2 Timothy 3:16-17 tells us the Holy Spirit-inspired Word of God does four things. Each of these things is also part of the definition of what the Holy Spirit does as our Counselor: teach, reprove, correct, and train.
The word for correct in this verse is the only time this Greek word is used in the Bible. It is the word epanorthosis. The prefix ep- means upon, at, by, across; and the root word -northosis means:
- to return to straightness—see Luke 13:13
- restore to the original standard—see Acts 15:16
- restore lost strength—see Hebrews 12:12
Do you notice the “re” words in this definition? The Holy Spirit wants to come upon us and use His inspired Word to (a) restore us to an upright state, and (b) renew the life and character of Christ in us. This is part of the meaning of being baptized in the Holy Spirit.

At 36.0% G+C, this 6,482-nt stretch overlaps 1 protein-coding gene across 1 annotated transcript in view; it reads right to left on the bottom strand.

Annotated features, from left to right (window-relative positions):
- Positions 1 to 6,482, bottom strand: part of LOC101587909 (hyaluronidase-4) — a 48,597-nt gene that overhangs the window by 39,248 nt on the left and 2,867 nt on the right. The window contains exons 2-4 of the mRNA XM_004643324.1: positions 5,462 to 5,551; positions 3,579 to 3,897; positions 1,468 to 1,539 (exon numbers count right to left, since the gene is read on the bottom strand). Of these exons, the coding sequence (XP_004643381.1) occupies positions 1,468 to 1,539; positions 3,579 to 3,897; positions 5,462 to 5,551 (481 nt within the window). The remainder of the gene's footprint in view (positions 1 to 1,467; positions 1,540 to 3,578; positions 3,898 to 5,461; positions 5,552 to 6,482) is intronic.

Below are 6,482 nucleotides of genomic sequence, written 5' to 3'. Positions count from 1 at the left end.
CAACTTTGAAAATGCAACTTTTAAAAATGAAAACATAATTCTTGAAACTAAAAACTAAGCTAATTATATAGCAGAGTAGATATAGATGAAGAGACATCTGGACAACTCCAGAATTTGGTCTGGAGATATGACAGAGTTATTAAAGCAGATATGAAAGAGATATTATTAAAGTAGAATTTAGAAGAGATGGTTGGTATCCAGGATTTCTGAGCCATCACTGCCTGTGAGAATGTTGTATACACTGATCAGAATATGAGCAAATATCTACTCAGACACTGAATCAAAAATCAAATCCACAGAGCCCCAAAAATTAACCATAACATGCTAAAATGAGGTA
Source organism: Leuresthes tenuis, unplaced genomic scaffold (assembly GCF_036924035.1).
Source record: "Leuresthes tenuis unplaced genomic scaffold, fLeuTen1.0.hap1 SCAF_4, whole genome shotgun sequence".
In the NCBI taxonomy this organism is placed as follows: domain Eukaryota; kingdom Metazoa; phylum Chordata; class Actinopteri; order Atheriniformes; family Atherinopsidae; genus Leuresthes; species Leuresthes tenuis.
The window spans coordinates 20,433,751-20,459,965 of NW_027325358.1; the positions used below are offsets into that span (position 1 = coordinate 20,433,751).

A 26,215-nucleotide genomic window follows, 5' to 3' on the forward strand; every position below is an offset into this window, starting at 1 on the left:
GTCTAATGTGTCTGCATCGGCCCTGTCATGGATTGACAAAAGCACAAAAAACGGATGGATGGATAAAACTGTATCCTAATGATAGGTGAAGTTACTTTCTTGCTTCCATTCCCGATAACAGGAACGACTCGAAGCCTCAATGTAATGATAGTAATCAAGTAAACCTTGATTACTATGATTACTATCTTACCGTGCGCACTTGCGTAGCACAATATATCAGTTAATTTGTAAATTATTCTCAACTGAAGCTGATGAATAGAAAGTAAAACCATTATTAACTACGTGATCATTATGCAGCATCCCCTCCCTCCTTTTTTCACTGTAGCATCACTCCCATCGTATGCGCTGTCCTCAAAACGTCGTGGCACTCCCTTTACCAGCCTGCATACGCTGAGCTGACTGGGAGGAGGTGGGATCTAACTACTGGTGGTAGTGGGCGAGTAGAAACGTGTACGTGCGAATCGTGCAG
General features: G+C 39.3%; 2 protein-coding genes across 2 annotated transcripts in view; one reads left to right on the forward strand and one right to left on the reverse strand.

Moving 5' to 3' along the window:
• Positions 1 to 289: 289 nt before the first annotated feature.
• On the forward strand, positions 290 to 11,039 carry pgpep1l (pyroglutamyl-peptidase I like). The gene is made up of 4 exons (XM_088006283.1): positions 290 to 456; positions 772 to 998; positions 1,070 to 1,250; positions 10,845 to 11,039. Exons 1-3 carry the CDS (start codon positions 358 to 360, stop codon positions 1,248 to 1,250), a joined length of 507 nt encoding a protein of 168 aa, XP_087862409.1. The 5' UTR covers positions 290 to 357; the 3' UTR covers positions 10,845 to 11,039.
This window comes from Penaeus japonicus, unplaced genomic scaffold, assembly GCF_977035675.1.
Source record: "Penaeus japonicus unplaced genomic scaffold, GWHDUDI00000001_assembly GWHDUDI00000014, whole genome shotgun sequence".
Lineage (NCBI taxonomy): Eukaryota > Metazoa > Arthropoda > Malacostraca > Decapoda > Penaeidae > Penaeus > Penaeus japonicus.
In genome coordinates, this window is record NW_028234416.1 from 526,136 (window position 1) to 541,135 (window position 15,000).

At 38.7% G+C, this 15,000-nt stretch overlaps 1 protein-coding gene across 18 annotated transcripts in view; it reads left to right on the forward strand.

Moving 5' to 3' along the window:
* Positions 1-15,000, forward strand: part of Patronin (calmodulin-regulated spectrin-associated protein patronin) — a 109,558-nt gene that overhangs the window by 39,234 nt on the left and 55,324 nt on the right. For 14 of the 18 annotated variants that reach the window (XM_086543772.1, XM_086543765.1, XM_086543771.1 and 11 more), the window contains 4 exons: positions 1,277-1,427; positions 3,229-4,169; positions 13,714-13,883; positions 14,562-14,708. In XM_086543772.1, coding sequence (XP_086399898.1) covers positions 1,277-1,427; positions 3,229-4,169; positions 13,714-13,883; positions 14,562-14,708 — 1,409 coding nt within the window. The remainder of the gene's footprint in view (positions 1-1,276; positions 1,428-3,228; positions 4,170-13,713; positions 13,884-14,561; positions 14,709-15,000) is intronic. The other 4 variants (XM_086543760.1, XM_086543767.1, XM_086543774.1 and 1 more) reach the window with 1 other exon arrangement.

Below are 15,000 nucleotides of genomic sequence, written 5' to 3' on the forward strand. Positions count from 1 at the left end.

Jesus lived on earth as a human being, and as such He did not use His God-ness. As a man Jesus could know God’s thoughts (see Matthew 11:25-26, where Jesus is speaking to God in obvious answer to what the Spirit had been speaking to His mind). Jesus also could know men’s thoughts (see Luke 6:6-9) because He was perfectly attuned to the Holy Spirit.
As Christians, this should be our normal life too.
When we discount our worthiness for The Counselor to restore and renew us—we begin to accept sub-normal as normal, and the normal become miraculous and only obtainable by a few “spiritual giants.”
The Father’s desire is for all of us to bear a strong, unmistakable family likeness to Jesus. Christ relied on The Counselor to tell Him God’s thoughts and men’s thoughts, so we must as well. If you would like to receive all that God has for you, ask Him to baptize you in the Holy Spirit. Then you, too, can enjoy the unbroken fellowship—the restoring and renewing—of The Counselor just as Jesus did.